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Provo • Luke Dollahite, the teen who attacked five classmates with knives and a martial arts weapon last year at an Orem high school, pleaded guilty Thursday to one count of attempted aggravated murder in adult court.
Dollahite, 16, who left five boys seriously injured during the bloody locker-room rampage in November, had pleaded guilty last week in juvenile court to four counts of attempted aggravated murder.
On Thursday, he stood beside his lawyer with his hands bound in cuffs in 4th District Court, as he answered questions from Judge Christine Johnson with a tone of respect and signed documents to enter his guilty plea.
Sentencing is set for June 22 before Johnson.
As part of a plea deal, prosecutors have agreed to recommend a 10-year-to-life prison term for the conviction in adult court, which had an enhancement of serious bodily injury.
Utah law states that attempted aggravated murder generally carries a 15-year-to-life sentence, but allows a judge to order a lesser 6-year-to-life or 10-year-to-life sentence if the court finds it is "in the interest of justice."
Attorneys have also agreed to recommend that Dollahite not begin serving prison time until he is discharged from secure care in the juvenile system. The Youth Parole Authority will ultimately decide how long Dollahite remains in the juvenile facility, but the time cannot go beyond his 21st birthday.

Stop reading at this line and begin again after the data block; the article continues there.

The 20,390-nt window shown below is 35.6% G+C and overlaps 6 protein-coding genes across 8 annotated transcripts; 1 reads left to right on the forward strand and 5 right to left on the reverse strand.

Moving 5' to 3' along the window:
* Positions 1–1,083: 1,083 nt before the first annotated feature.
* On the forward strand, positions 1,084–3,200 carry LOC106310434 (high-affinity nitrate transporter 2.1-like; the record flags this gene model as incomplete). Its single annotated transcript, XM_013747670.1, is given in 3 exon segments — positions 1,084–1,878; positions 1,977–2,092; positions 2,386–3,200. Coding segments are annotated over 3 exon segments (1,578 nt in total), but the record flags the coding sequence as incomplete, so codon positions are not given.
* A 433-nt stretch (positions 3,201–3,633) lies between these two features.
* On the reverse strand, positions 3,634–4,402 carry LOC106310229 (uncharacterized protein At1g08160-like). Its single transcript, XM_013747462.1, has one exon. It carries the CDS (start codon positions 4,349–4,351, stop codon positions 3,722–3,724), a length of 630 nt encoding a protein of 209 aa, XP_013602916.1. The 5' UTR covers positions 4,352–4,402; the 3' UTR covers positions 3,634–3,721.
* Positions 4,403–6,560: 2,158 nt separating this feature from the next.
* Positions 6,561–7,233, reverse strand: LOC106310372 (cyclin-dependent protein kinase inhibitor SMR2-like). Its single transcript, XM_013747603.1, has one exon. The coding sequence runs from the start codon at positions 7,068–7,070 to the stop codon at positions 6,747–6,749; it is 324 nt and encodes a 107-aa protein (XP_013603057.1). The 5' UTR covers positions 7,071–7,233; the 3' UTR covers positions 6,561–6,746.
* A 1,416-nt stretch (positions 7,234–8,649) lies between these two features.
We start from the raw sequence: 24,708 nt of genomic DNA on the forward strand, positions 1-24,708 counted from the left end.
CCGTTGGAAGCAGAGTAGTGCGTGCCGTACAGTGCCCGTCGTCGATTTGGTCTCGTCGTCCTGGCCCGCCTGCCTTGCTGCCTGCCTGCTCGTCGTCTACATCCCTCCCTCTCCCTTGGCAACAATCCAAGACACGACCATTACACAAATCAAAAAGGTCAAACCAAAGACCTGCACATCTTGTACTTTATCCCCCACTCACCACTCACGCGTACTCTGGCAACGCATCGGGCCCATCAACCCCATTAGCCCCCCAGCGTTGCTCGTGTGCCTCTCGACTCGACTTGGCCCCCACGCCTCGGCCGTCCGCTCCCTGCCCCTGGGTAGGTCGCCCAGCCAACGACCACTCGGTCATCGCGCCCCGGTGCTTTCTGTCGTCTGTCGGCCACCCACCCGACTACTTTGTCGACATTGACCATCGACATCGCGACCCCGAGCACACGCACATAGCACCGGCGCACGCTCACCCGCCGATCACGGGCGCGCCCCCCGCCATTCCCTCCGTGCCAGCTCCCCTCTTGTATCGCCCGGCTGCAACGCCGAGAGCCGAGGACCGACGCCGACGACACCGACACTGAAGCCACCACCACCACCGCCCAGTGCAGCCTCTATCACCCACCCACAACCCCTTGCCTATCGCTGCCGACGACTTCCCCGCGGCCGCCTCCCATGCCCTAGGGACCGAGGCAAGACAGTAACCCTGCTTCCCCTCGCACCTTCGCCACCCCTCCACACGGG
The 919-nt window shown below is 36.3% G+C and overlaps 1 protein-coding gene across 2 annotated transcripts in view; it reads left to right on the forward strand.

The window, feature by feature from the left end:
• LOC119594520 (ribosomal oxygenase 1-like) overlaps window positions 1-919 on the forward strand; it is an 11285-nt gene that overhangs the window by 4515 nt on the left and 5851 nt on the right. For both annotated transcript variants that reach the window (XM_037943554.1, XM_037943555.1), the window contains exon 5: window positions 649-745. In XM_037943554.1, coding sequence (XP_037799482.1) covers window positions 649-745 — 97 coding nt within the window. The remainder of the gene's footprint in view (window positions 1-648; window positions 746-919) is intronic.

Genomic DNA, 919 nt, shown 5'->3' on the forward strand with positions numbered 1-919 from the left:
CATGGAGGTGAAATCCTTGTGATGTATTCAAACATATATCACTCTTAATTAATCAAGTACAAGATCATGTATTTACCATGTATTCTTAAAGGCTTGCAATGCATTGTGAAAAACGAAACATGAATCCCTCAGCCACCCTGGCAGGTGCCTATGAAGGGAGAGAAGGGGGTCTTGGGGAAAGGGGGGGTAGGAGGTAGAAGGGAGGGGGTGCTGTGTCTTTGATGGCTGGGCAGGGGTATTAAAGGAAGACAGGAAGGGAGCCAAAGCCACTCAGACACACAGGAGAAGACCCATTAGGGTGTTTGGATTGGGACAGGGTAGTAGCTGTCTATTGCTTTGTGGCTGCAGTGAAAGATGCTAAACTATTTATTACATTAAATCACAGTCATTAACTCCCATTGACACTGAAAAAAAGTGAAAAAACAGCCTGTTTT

Prosecutors will recommend Dollahite's prison sentence run concurrent to his time in secure care for the juvenile convictions, said Deputy Utah County Attorney Sam Pead, but the decision is ultimately left to the Board of Pardons and Parole.
The agreement for Dollahite's combination of adult and juvenile convictions is "sufficient" based on the severity of Dollahite's offense.
"Obviously this is a heinous and violent case, but there are some mitigating factors to take into account," Pead said, such as the fact that Dollahite had turned 16 about a week prior to the incident and "other considerations that have to do with his mental health."
The maximum punishment that could have been imposed in juvenile court alone wouldn't have been sufficient for the crime, Pead said, adding that the agreed upon arrangement "provides an appropriate balance the best way of serving justice but also seeking to rehabilitate."
Prior to going to school on Nov. 15, Dollahite gathered a bo staff, knives and other "tools to inflict physical violence against others," prosecutors wrote in charging documents. He began his attack by striking a teen with the bo staff, which broke, before stabbing the four other boys and himself.
He later told police that he was not targeting anyone in particular, but was trying to create as many victims as possible. During his juvenile court sentencing, his parents apologized and said their son suffered from mental illness.
Pead said he was grateful Dollahite, his parents and defense attorneys could see that this was "a good outcome, considering where we started with this case."
Pead also expressed appreciation for "victims who went through horrendous things, but still worry about Mr. Dollahite getting help, which is very admirable."
The Salt Lake Tribune generally does not identify juveniles charged with crimes unless they have been certified for adult court.